Fifteen speakers from across nine departments, centres and school presented for three minutes on their research and identified areas where collaboration with mathematical sciences could have an impact.
The event started with a joint ‘Here’s the Maths’ presentation from Paul Shepherd (Architecture & Civil Engineering) and Andreas Kyprianou (Mathematical Sciences) who, following last year’s event developed a joint research project on random walks, or Brownian motion.
Following the talks, which ranged from exploring “sex, for no good reason”, to “the dance of communication”, to “a quantum of mathematics”, participants spent time getting to know each other and exploring ideas. It is hoped that SAMBa PhD projects, as well as smaller scale research will result from the event.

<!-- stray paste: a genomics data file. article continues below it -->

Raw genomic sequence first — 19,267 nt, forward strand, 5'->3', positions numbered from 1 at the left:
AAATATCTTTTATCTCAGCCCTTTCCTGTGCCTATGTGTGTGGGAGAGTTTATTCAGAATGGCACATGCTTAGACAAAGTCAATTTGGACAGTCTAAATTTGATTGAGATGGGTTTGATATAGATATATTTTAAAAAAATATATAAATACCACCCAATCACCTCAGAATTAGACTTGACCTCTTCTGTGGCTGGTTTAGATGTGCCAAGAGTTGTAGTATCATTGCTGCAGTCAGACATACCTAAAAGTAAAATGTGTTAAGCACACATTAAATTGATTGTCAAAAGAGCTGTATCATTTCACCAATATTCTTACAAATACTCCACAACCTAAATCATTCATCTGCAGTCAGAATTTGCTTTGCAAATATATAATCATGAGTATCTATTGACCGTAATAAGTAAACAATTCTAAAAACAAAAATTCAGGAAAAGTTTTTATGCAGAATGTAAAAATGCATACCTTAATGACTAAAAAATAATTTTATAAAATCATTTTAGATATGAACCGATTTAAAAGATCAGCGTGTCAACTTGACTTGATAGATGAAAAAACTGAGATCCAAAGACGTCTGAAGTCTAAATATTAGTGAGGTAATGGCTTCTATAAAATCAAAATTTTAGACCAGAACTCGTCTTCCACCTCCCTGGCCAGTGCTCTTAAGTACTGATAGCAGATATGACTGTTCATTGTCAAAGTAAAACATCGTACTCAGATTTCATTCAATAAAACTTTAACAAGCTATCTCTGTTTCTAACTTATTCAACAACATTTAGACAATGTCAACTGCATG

Ana Lanham from Chemical Engineering said: “The ‘Where’s the Maths?’ event is one of the best examples of how to bring a diverse scientific community together to explore improbable or remote links.
"Everyone has the same challenge of bringing the maths forward and explaining the most important aspects of their science.
"It makes for a very exciting and vibrant event, a way to get to know what’s happening on campus and in my case, it has already generated some interest from mathematics colleagues.”
Peter Mosley from Physics said: "I was drawn to presenting at 'Where’s the Maths?' by the thought that a room full of mathematicians might listen to what I had to say for three full minutes (as well as the promise of free beer afterwards).
"I got more than I bargained for, with interesting presentations by members of staff from across campus, followed by thought-provoking discussion of the links between SAMBa activities and my own field of quantum optics. I even managed to squeeze in a beer!"